Mitt Romney proposes hazard pay alternative for frontline workers

As Democrats call for hazard pay for workers on the front lines of the coronavirus outbreak, Sen. Mitt Romney is approaching the issue from a slightly different angle.

The Utah Republican and former Massachusetts governor released a proposal Friday to provide certain essential workers a bonus of up to $12 an hour for the next three months through a refundable payroll tax credit. The plan, which Romney dubbed “Patriot Pay,” is intended to compensate those whose jobs require them to risk their own health in the midst of the pandemic — such as health care and grocery store workers.

“Patriot Pay is a way for us to reward our essential workers as they continue to keep Americans safe, healthy, and fed,” Romney said in a statement.

The proposal comes as negotiations over the next coronavirus relief package ramp up in Congress.

Last month, Senate Democrats released their own plan to provide hazard pay bonuses to frontline workers equivalent to $13 an hour through the rest of the year. Their proposal would be fully funded by the federal government and provide some amount of premium pay to all frontline workers; those making under $200,000 a year could receive up to $25,000, while workers making above that threshold would see their hazard pay bonus capped at $5,000.

Romeny’s proposal is more limited, and depends on employers picking up part of the tab.

For workers making less than $50,000 a year, eligible employers would receive a 75 percent refundable payroll tax credit for bonuses of up to $12 an hour. Romney says they would apply for the tax refund through a recently created paid leave tax credit system that would streamline the claim and reimburse them. In other words, the government would effectively triple-match any bonuses of up to $3 an hour to frontline workers.

“This form of hazard pay would complement, not replace, an employer’s responsibility to pay their workers—it is designed to quadruple any bonuses an employer gives to essential workers,” Romney’s office said in a document outlining the plan.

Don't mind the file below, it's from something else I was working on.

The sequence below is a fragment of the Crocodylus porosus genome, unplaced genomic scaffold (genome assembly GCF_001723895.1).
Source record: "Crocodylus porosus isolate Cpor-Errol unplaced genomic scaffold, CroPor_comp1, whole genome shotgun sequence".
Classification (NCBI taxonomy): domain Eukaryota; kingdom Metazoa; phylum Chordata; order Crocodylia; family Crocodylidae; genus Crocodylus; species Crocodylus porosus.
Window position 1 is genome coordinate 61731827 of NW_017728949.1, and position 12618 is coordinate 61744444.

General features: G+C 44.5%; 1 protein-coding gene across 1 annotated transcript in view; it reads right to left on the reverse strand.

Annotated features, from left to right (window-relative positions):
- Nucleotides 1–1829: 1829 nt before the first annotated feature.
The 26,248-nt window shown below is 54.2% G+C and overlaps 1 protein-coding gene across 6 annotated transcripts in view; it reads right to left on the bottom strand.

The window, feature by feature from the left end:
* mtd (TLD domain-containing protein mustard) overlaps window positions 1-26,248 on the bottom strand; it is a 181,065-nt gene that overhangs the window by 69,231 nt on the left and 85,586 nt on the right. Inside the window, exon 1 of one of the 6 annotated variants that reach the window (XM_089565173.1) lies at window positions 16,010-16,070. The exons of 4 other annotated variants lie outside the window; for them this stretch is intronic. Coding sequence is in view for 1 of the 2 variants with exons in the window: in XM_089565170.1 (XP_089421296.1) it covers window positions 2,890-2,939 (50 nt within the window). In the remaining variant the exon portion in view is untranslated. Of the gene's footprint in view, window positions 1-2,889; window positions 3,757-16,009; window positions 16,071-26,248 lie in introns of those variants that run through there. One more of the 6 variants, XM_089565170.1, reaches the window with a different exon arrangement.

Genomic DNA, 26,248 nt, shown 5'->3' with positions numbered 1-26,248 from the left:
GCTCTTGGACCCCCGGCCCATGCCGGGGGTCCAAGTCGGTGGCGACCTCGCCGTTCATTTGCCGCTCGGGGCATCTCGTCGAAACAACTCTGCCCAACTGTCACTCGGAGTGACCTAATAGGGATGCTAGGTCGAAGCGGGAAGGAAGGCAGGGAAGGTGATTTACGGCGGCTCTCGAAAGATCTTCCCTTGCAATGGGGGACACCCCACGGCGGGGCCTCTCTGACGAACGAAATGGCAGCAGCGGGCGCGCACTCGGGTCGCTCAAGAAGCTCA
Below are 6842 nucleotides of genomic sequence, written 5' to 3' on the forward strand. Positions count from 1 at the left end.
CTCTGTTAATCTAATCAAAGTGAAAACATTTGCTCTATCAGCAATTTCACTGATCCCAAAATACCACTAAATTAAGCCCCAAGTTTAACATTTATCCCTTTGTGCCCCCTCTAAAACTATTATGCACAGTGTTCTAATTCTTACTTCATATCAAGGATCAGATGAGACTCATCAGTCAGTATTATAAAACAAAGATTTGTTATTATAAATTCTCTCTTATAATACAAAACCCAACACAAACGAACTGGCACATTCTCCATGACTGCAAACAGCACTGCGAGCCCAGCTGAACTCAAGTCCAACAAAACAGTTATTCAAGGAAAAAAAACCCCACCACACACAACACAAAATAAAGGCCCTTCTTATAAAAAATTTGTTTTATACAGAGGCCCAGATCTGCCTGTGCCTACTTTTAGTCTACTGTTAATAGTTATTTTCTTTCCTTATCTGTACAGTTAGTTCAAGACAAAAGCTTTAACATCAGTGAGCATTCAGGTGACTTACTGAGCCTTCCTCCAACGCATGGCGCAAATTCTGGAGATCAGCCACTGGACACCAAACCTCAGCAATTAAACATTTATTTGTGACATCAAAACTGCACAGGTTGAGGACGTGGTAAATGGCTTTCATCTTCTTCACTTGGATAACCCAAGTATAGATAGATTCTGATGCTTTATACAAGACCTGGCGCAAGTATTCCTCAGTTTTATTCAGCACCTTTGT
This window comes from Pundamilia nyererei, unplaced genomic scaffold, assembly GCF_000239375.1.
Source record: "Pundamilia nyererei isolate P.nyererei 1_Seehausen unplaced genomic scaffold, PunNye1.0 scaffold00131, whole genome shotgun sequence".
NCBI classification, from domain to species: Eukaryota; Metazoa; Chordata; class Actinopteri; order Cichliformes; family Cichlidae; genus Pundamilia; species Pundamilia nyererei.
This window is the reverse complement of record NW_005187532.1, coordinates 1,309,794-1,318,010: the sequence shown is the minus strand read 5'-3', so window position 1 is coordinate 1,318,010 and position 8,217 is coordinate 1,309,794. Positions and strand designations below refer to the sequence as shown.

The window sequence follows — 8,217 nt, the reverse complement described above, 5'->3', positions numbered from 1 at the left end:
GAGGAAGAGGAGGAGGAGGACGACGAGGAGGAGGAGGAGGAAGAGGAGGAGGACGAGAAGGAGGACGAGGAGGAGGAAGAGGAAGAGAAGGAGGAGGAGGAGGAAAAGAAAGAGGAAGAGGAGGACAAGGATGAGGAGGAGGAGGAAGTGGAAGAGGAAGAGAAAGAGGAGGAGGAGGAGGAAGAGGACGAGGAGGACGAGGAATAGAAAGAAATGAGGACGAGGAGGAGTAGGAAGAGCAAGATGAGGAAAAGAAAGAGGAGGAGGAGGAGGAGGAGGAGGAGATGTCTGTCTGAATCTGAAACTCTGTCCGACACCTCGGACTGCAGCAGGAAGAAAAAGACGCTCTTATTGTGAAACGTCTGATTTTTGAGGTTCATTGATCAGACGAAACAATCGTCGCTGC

Eligible employers would qualify for tax credits for employee bonuses provided from the beginning of May through the end of July. According to Romney’s office, full-time workers making under $50,000 a year could receive a monthly bonus of up to $1,920 — or $5,760 over the course of the three months — if employers fully utilized the tax credit.

The credits would gradually phase out for workers making between $50,000 and $90,000 a year; bonuses for those making more than $90,000 a year would not be eligible for the refund. Employees would have to work at least 100 hours each month they receive the bonus for their wages to be eligible for the tax credit, according to Romney’s office (which noted that the recent temporary boost to unemployment insurance has resulted in weekly benefits that outpace what many employed frontline workers earn).

It’s still unclear exactly which frontline workers would qualify under either hazard pay plan.

Romney’s office says that Congress and the Department of Labor would designate critical industries, including hospitals, food distributors and processors, and health manufacturers. Their one-pager also makes a passing reference to transportation workers.

Senate Democrats say they’re still seeking input on “the universe of ‘essential workers’ to be covered.” Their plan also includes a $15,000 one-time signing bonus to recruit more essential health and home care workers, as well as “first responders that are experiencing severe staffing shortages.”

Democrats said they were still working on the specific delivery mechanism for their “Heroes Fund” pay. However, generally, eligible employers — businesses, states, municipalities, tribes — would be encouraged to apply for money from the fund. They would then have to provide payroll records demonstrating that the money went to hazard pay premiums and any unspent money would be required to be returned to the fund.

While the two plans do have significant differences in scope and structure, Romney is the closest thing to bipartisan consensus on the subject of hazard pay for frontline workers, which has not been included in the previous coronavirus relief packages. In contrast, Sen. Mitch McConnell, the Republican majority leader, has insisted for a provision shielding businesses from coronavirus-related lawsuits in the next bill.

“Health care professionals, grocery store workers, food processors, and many others—the unsung patriots on the frontline of this pandemic—every day risk their safety for the health and well-being of our country, and they deserve our unwavering support,” Romney said Friday.


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